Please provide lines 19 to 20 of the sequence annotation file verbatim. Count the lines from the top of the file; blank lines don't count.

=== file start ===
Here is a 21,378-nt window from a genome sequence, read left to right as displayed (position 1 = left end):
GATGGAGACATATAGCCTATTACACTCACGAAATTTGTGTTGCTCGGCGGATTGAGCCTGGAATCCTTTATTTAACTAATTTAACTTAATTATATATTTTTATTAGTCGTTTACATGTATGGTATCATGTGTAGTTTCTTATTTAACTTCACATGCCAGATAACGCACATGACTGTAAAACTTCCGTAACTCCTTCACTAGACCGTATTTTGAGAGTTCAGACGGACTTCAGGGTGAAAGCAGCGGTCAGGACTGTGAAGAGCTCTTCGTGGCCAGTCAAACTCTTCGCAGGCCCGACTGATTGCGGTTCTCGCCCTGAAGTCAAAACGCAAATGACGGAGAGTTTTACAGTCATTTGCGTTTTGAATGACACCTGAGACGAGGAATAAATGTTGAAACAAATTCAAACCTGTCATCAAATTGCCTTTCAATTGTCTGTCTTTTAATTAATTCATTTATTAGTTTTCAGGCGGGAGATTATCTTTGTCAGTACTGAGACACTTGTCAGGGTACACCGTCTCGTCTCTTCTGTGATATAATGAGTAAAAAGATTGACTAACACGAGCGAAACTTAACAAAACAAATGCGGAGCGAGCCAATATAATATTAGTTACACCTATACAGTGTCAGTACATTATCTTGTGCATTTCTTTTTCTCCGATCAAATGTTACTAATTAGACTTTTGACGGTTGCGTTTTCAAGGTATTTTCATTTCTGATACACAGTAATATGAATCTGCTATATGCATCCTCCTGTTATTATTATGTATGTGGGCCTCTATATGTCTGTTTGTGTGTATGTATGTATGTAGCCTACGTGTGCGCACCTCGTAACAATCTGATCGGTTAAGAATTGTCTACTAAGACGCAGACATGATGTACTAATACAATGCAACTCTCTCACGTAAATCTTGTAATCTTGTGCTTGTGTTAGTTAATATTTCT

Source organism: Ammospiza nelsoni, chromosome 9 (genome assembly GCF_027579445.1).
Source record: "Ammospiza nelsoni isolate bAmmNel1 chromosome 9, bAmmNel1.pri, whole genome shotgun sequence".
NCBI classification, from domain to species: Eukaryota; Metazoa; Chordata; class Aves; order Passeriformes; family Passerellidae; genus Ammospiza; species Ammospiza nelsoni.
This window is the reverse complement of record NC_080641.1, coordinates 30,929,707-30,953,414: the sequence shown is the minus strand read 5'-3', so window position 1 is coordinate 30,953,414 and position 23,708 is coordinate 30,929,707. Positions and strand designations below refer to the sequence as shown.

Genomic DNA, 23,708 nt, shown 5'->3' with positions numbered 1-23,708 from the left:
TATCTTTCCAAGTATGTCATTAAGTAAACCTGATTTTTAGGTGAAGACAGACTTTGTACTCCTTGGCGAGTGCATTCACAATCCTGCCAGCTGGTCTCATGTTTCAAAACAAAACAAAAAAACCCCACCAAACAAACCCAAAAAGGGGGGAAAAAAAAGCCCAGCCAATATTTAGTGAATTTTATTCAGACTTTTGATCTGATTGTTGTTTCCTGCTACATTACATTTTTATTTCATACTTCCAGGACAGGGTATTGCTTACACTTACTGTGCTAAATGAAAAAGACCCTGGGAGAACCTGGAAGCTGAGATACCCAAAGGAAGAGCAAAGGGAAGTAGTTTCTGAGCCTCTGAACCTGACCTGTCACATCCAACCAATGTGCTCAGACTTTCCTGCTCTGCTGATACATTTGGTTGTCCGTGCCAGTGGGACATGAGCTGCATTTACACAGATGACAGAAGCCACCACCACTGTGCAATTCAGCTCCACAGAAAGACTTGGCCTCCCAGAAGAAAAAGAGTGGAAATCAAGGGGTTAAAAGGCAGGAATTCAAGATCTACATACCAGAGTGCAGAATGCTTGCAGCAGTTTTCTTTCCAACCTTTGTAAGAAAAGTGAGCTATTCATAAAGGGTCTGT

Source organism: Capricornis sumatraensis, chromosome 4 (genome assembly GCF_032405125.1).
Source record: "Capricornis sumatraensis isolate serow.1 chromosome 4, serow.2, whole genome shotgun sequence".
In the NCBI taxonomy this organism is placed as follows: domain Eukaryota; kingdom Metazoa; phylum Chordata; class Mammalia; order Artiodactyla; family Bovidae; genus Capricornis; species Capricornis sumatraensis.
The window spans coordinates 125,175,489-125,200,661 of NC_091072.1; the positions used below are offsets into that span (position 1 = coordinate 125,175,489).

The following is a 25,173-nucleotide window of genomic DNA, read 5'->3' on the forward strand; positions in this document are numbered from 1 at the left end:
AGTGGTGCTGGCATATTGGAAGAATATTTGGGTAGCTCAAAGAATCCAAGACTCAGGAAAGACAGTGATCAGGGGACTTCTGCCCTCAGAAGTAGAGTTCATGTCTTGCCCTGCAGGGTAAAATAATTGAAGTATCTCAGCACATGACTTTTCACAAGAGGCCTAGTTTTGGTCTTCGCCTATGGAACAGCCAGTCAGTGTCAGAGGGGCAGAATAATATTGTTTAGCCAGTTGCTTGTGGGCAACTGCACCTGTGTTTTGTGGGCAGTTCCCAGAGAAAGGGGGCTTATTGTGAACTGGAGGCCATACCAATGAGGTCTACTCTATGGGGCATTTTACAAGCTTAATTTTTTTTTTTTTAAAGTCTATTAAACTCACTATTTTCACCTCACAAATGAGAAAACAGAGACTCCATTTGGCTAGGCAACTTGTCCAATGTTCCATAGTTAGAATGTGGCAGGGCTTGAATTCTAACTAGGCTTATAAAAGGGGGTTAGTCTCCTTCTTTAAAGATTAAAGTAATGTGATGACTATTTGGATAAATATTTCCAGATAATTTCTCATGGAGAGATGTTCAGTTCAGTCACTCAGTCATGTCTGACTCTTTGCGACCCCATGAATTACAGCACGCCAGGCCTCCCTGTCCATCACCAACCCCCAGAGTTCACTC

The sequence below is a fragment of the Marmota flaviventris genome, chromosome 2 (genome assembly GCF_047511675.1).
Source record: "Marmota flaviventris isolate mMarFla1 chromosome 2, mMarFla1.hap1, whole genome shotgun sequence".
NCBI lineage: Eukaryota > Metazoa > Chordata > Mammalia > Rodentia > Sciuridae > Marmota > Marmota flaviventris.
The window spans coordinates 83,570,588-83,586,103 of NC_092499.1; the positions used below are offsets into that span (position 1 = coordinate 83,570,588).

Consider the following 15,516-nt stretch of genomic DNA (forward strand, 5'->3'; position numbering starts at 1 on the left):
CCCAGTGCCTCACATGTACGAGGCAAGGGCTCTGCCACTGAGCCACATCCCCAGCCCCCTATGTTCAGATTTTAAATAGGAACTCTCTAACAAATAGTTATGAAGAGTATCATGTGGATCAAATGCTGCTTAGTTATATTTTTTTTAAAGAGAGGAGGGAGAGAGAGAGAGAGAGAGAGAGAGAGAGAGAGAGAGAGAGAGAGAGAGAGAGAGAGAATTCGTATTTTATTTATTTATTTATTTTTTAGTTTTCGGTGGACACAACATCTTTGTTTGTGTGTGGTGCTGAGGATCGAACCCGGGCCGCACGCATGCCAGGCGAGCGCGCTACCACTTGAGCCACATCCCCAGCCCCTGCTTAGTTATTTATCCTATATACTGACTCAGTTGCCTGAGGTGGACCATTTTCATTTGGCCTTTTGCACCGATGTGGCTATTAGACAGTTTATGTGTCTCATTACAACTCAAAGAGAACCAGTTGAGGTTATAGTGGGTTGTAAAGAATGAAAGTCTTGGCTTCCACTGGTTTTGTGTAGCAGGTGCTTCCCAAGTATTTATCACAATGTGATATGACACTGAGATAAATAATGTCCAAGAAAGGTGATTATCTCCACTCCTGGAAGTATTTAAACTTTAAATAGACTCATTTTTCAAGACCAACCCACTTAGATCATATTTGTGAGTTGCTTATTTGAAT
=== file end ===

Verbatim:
Consider the following 15,516-nt stretch of genomic DNA (forward strand, 5'->3'; position numbering starts at 1 on the left):
CCCAGTGCCTCACATGTACGAGGCAAGGGCTCTGCCACTGAGCCACATCCCCAGCCCCCTATGTTCAGATTTTAAATAGGAACTCTCTAACAAATAGTTATGAAGAGTATCATGTGGATCAAATGCTGCTTAGTTATATTTTTTTTAAAGAGAGGAGGGAGAGAGAGAGAGAGAGAGAGAGAGAGAGAGAGAGAGAGAGAGAGAGAGAGAGAGAGAATTCGTATTTTATTTATTTATTTATTTTTTAGTTTTCGGTGGACACAACATCTTTGTTTGTGTGTGGTGCTGAGGATCGAACCCGGGCCGCACGCATGCCAGGCGAGCGCGCTACCACTTGAGCCACATCCCCAGCCCCTGCTTAGTTATTTATCCTATATACTGACTCAGTTGCCTGAGGTGGACCATTTTCATTTGGCCTTTTGCACCGATGTGGCTATTAGACAGTTTATGTGTCTCATTACAACTCAAAGAGAACCAGTTGAGGTTATAGTGGGTTGTAAAGAATGAAAGTCTTGGCTTCCACTGGTTTTGTGTAGCAGGTGCTTCCCAAGTATTTATCACAATGTGATATGACACTGAGATAAATAATGTCCAAGAAAGGTGATTATCTCCACTCCTGGAAGTATTTAAACTTTAAATAGACTCATTTTTCAAGACCAACCCACTTAGATCATATTTGTGAGTTGCTTATTTGAAT